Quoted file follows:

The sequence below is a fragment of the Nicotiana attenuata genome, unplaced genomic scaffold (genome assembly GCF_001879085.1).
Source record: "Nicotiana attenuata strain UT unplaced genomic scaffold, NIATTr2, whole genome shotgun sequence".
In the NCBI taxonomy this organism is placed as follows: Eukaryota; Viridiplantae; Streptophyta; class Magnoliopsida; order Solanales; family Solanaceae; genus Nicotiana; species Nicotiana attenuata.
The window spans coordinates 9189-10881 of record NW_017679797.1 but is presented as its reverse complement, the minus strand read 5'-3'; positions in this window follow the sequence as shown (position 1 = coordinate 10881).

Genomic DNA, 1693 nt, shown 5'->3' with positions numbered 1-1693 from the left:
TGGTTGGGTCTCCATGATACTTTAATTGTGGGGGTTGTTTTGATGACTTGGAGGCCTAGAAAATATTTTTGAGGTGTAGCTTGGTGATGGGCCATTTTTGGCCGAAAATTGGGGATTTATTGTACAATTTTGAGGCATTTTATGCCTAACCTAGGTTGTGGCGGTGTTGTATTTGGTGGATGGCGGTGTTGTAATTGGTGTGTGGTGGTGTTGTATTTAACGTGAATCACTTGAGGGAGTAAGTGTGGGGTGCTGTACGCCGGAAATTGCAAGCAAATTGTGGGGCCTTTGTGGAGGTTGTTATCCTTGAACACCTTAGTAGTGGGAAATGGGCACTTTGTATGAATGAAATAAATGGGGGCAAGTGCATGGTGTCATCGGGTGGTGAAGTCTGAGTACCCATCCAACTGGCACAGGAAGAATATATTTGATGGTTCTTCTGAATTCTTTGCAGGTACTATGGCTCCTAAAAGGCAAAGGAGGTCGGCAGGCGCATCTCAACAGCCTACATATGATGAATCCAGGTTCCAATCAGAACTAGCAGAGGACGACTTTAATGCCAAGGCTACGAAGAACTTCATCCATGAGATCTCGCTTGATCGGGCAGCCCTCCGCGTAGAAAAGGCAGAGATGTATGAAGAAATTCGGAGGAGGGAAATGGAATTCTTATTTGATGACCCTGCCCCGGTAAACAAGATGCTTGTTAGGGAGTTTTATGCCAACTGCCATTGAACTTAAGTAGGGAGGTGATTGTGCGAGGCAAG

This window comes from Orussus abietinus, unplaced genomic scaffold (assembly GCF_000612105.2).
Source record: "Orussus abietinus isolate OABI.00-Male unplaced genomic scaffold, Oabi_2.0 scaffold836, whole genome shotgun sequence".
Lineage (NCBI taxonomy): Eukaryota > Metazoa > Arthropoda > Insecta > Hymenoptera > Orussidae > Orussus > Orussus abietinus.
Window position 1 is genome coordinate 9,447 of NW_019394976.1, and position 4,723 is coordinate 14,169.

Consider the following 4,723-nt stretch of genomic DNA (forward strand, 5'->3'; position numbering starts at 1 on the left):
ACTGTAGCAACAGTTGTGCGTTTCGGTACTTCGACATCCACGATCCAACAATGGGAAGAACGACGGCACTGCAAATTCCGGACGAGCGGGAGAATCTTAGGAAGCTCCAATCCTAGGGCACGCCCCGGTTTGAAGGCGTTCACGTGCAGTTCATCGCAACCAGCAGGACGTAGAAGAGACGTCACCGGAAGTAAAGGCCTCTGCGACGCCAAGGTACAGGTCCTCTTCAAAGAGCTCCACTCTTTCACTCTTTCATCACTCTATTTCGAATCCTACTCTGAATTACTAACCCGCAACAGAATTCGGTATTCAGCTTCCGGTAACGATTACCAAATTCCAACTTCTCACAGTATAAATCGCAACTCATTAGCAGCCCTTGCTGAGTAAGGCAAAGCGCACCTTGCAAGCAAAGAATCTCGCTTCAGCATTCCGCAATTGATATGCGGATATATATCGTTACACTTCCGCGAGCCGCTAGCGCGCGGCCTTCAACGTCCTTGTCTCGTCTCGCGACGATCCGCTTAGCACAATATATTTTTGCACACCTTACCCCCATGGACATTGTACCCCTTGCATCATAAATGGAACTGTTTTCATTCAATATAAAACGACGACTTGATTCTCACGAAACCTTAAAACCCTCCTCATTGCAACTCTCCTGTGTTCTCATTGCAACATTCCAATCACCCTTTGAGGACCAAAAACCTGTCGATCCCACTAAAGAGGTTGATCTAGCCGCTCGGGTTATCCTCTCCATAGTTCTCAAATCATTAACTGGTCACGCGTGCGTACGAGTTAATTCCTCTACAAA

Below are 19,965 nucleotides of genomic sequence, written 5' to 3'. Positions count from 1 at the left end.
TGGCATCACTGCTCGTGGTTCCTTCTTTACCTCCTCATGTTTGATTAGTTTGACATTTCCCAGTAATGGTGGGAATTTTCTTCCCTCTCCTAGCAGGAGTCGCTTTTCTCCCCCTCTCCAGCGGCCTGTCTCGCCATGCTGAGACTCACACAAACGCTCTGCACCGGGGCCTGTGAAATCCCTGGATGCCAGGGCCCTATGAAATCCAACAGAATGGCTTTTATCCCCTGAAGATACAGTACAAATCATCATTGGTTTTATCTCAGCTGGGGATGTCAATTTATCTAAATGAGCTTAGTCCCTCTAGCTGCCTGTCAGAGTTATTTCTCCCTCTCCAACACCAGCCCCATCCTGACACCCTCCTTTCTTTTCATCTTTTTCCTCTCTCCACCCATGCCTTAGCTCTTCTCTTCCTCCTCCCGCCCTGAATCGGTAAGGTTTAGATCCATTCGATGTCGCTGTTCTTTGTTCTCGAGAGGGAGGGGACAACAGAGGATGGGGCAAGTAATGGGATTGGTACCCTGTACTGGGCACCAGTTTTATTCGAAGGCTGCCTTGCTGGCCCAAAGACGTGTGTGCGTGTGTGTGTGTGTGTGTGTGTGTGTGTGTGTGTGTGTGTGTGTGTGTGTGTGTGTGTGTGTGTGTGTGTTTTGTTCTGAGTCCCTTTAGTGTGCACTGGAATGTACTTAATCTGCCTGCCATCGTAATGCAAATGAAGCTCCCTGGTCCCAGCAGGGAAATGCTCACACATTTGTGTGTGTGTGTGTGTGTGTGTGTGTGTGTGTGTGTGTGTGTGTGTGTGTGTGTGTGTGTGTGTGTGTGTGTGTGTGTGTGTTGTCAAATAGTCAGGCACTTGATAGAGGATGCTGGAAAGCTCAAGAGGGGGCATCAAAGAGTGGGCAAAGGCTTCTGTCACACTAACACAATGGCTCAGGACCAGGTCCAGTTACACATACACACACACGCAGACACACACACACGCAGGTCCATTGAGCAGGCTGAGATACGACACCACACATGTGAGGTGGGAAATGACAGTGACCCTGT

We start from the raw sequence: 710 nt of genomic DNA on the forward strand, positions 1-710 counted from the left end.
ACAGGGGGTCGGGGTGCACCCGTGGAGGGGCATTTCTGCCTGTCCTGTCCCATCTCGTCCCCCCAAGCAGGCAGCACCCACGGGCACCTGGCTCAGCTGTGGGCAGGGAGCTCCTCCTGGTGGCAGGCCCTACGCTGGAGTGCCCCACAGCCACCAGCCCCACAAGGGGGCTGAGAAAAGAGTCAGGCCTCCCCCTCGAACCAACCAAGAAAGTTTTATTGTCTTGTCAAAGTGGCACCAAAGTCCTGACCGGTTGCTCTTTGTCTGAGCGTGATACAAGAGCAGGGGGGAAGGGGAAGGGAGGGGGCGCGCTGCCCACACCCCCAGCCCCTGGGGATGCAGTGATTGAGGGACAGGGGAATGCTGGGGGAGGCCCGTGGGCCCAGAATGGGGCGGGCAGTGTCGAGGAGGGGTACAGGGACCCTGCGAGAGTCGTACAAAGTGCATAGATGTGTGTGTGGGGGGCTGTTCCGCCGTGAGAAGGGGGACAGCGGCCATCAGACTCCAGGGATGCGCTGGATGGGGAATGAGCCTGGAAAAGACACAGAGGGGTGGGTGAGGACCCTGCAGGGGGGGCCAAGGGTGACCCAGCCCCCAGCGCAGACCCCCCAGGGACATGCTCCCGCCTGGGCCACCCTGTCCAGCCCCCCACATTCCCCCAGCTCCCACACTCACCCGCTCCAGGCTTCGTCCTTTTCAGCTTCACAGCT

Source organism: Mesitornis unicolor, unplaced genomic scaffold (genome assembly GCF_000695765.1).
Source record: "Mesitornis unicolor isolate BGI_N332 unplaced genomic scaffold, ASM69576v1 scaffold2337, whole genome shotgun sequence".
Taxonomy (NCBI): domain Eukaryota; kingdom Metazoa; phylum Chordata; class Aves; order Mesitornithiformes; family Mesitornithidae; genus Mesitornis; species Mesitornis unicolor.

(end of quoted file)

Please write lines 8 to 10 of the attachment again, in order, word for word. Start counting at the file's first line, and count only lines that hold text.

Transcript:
Source record: "Orussus abietinus isolate OABI.00-Male unplaced genomic scaffold, Oabi_2.0 scaffold836, whole genome shotgun sequence".
Lineage (NCBI taxonomy): Eukaryota > Metazoa > Arthropoda > Insecta > Hymenoptera > Orussidae > Orussus > Orussus abietinus.
Window position 1 is genome coordinate 9,447 of NW_019394976.1, and position 4,723 is coordinate 14,169.